HARVESTING WHEAT, GETTING IT OUT AND MILLING IT IN
EARLY DAYS
By S. C. Turnbo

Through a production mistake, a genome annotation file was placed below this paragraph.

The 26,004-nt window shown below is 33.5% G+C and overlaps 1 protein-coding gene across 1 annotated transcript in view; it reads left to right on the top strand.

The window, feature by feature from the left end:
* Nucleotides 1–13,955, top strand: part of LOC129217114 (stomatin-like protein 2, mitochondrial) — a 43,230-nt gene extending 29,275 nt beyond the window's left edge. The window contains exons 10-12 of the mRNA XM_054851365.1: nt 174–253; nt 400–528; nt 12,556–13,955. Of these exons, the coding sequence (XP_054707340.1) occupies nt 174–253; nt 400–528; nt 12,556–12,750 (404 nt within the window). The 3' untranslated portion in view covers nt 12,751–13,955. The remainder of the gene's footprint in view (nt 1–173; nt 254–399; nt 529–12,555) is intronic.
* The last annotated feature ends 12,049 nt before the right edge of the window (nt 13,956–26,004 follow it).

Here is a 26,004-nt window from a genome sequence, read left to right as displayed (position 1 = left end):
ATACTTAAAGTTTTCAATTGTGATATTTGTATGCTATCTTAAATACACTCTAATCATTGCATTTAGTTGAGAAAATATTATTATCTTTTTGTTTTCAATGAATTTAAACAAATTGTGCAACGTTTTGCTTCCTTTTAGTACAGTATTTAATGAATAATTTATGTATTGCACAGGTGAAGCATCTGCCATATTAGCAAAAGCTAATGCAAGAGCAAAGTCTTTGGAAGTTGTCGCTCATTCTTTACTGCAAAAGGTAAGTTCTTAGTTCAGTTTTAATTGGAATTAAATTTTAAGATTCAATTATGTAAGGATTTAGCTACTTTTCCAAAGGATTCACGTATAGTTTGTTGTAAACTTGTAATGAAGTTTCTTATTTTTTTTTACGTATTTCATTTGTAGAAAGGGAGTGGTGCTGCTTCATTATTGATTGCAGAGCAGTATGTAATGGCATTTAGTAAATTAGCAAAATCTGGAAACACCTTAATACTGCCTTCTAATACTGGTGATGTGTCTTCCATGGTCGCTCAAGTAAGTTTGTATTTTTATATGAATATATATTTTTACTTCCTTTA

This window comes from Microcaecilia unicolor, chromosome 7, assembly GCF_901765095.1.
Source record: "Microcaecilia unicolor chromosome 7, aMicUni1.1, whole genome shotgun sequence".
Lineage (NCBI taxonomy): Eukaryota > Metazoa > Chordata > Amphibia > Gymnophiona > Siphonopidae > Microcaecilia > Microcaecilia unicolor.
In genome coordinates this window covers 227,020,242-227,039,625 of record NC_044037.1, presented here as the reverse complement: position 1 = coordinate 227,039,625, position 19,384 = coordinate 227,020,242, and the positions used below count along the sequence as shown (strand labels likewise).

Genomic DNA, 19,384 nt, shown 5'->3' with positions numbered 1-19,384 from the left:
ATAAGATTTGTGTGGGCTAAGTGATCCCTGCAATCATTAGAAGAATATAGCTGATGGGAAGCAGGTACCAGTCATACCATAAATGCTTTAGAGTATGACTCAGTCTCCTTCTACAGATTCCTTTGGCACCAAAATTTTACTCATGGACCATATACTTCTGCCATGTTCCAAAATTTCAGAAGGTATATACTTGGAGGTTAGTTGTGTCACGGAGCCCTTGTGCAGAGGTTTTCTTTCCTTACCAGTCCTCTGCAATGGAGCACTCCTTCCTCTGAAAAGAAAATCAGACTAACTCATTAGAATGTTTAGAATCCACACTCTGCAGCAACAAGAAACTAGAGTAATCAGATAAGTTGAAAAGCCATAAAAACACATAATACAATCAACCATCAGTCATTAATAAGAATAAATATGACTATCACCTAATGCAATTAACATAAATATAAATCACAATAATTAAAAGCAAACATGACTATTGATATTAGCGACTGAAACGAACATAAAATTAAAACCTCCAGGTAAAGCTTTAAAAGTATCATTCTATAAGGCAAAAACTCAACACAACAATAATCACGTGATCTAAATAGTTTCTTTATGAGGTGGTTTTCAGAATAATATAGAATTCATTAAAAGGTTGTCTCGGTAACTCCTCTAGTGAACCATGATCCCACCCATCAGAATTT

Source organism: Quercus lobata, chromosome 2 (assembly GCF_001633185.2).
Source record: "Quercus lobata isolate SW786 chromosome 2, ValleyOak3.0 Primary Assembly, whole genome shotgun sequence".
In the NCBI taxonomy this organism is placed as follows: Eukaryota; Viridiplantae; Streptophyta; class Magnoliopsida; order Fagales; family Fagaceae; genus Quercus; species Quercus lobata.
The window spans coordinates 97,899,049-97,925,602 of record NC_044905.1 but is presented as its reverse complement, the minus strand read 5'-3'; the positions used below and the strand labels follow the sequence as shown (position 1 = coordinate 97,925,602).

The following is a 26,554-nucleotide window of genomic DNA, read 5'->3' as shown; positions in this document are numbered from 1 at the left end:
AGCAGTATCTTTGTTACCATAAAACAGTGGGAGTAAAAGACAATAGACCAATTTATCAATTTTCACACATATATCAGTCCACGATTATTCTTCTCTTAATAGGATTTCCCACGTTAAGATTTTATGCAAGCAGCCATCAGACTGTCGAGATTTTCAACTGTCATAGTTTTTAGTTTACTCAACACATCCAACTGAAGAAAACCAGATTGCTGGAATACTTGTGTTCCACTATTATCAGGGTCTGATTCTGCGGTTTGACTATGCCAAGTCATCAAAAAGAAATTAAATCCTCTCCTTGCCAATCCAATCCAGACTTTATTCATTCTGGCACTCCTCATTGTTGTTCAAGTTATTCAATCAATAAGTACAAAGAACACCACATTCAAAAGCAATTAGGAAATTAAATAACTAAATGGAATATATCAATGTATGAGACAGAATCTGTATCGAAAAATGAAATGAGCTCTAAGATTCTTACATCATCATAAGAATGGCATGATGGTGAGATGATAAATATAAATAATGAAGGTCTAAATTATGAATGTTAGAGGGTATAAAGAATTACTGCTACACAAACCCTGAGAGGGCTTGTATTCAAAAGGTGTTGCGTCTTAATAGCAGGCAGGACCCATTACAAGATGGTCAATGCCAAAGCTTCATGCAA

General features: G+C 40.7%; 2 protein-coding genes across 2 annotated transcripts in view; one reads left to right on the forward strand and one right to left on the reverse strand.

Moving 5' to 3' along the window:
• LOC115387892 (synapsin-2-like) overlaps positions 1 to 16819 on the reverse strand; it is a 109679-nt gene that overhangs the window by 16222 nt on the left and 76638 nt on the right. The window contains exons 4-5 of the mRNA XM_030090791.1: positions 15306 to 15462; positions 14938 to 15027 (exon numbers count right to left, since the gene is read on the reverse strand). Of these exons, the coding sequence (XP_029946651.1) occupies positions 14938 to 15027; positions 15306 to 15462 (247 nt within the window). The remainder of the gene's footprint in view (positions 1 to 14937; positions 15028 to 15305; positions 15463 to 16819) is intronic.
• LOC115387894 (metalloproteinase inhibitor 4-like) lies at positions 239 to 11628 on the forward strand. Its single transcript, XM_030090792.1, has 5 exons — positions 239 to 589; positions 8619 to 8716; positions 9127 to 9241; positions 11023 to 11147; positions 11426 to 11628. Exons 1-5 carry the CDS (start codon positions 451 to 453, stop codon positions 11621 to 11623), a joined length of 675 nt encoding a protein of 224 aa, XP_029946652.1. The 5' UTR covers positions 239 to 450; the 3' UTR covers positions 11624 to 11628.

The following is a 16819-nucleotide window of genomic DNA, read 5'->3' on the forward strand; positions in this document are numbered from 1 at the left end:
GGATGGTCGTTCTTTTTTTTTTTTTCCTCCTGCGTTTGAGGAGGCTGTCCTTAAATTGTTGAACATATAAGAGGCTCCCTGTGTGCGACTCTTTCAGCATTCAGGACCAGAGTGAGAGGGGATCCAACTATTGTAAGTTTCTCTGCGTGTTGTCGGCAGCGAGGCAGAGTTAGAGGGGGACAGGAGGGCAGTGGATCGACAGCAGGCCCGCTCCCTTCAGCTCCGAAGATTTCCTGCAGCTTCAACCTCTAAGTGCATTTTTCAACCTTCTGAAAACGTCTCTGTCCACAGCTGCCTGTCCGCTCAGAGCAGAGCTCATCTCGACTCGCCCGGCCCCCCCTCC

While my parents lived on the old farm on the south bank of White River in the south east corner of Taney County, Mo., I saw the first crop of wheat sowed and harvested. In the fall of 1854 my father sowed 3 acres in wheat and plowed it in with one horse and bull tongue plow. In the early part of June 1855 this wheat was harvested with sickles or reap hooks as they were called. The work of harvesting the 3 acres was slow and tedious and farmers rejoiced when scythe cradles taken the place of the reap hooks and we suppose now that they are glad that binders have taken the place of the cradles. The wheat we refer to was trampled out on a dirt floor with horses, and bed sheets were used to separate the wheat from the chaff after the straw was removed. Taking the grain from the head and cleaning the wheat from the chaff was toilsome work and the wheat was dirty and nasty after it was done. Nearly all the wheat raised in our neighborhood then was carried on horseback 12 miles to George Woods Mill which stood at the big spring on East Sugar Loaf Creek below where Monarch Post Office is now in Arkansas where it took more hard work to divide the bran from the flours by means of a hand bolt.

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